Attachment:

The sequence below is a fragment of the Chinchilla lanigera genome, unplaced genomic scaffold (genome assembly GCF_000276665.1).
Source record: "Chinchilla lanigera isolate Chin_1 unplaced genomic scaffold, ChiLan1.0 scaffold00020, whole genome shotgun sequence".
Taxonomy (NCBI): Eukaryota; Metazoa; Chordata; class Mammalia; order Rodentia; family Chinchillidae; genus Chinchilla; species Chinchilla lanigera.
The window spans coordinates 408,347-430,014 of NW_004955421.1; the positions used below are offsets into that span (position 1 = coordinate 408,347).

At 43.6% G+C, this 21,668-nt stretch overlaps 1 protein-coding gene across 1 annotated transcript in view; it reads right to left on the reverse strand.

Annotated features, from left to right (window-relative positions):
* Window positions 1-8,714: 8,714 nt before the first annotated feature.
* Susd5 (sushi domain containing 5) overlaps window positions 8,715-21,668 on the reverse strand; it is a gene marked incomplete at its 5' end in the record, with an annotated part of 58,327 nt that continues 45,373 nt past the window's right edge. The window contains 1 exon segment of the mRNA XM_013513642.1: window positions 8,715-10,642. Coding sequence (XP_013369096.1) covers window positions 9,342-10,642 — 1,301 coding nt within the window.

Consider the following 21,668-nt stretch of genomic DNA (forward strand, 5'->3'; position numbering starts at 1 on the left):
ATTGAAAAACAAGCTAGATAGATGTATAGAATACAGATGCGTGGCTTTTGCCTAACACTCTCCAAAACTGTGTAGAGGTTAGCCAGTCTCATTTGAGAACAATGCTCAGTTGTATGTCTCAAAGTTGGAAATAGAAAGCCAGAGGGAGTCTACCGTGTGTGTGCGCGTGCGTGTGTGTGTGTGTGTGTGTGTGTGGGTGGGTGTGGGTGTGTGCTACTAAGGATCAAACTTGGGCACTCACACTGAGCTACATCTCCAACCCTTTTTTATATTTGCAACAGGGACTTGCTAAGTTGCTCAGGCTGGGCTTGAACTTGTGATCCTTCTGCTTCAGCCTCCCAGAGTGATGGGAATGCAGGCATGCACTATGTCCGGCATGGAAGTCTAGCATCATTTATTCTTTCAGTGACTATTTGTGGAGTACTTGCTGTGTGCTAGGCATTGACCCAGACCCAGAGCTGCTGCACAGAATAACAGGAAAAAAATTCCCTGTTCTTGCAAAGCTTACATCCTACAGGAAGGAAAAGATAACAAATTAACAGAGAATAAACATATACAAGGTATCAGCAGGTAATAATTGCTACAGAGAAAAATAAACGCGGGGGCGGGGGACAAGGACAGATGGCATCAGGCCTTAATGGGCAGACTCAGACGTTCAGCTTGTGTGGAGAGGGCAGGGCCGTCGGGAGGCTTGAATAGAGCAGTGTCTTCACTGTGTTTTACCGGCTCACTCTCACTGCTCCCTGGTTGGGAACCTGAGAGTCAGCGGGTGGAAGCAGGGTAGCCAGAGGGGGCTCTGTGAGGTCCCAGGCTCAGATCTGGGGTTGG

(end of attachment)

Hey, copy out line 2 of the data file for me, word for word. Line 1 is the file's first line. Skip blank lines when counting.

Source record: "Chinchilla lanigera isolate Chin_1 unplaced genomic scaffold, ChiLan1.0 scaffold00020, whole genome shotgun sequence".